The Presidency, Regionalism, and Distributive Politics in South Korea

Comparative Political Studies, Vol. 41, No. 6, pp. 861-882, June 2008

Posted: 28 Sep 2011

See all articles by Yusaku Horiuchi

Yusaku Horiuchi

Dartmouth College - Department of Government

Lee Seungjoo

Department of Political Science and International Relations, Chung-Ang University

Date Written: June 1, 2008

Abstract

Although whether there is political influence on distributive policies is now indisputable, important debates have emerged about how politics distorts distributive policy outcomes. In this article, the authors improve the understanding of distributive politics by focusing on South Korea. They argue that because of Korea-specific institutional and cultural settings, an incumbent president allocates disproportionately larger amounts of pork-barrel benefits not only to his own turf but also to his rival's, while distributing smaller amounts to regions where votes are more evenly divided between the camps. This uneven distribution results from his aspiration to achieve dual objectives: to secure his 'graceful retirement' and to achieve uninterrupted operation of government during his term. Using municipality-level data, the authors show that this U -shaped relationship between vote and money is statistically significant for both the Kim Young Sam (1993 to 1997) and Kim Dae Jung administrations (1998 to 2002).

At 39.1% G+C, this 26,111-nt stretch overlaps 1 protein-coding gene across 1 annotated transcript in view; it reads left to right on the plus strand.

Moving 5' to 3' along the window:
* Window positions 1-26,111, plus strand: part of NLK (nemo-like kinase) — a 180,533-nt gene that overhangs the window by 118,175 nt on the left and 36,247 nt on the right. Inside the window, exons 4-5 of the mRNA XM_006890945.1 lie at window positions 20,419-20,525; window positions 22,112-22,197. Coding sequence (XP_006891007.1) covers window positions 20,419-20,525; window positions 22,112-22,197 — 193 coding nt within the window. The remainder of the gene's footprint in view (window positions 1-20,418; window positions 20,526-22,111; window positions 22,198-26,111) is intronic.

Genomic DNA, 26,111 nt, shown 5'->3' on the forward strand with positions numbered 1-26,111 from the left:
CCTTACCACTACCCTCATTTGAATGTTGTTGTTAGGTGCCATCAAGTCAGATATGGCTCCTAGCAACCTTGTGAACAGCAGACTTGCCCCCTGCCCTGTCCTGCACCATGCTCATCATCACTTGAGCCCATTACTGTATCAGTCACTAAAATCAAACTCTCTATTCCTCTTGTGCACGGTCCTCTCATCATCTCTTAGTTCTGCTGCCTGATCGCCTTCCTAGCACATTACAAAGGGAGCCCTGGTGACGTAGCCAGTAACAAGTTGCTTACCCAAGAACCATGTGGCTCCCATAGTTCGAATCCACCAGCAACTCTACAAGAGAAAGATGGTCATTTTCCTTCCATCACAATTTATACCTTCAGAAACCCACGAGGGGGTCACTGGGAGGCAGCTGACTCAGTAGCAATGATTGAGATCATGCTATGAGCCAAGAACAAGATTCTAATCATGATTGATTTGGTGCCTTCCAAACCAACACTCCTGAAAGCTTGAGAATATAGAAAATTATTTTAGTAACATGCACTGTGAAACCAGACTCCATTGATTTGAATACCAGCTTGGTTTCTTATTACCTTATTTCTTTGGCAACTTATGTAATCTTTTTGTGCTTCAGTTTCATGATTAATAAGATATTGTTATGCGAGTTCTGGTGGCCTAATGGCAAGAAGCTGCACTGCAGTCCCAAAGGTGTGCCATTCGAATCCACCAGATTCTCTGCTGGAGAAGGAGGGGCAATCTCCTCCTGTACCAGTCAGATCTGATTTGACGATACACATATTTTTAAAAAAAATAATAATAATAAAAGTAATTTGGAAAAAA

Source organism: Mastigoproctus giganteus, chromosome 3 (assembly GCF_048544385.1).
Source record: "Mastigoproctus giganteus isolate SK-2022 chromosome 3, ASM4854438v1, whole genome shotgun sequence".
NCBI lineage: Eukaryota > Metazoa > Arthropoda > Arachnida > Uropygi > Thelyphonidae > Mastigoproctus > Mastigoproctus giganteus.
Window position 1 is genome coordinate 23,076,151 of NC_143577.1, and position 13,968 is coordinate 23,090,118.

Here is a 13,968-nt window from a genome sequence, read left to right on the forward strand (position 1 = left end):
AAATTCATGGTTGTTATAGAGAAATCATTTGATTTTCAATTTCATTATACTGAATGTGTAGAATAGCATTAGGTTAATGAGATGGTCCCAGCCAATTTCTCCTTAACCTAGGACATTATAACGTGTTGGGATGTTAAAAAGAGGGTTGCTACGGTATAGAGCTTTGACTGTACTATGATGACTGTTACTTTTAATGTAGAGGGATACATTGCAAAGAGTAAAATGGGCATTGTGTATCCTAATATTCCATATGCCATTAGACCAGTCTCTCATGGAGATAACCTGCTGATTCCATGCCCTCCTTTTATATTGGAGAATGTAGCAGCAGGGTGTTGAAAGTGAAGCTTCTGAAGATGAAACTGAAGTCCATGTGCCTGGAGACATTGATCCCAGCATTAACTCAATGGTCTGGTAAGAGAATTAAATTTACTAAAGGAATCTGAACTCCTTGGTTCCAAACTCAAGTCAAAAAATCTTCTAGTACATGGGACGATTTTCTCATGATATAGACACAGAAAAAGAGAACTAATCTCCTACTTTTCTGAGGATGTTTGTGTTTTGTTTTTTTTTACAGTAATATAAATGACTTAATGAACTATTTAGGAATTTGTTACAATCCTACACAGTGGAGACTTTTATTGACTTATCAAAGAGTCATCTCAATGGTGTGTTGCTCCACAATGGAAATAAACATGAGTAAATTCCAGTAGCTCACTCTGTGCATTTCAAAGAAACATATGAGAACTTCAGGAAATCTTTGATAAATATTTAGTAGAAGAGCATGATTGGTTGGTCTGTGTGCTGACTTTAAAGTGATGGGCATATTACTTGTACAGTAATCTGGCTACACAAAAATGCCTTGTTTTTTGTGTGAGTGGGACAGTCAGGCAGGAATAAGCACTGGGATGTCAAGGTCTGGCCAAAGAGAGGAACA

Keywords: Korea, distributive politics, intergovernmental fiscal transfers, pork barrel, regionalism

JEL Classification: D72, D78, H71, H72, H77

Suggested Citation

Horiuchi, Yusaku and Seungjoo, Lee, The Presidency, Regionalism, and Distributive Politics in South Korea (June 1, 2008). Comparative Political Studies, Vol. 41, No. 6, pp. 861-882, June 2008. Available at SSRN: https://ssrn.com/abstract=1934680

Yusaku Horiuchi (Contact Author)

Dartmouth College - Department of Government ( email )

204 Silsby Hall
HB 6108
Hanover, NH 03755
United States

HOME PAGE: http://sites.dartmouth.edu/horiuchi/

Lee Seungjoo

Department of Political Science and International Relations, Chung-Ang University ( email )

221 Heuksuk-dong
Dongjak-gu
Seoul, 156-756
Korea, Republic of (South Korea)

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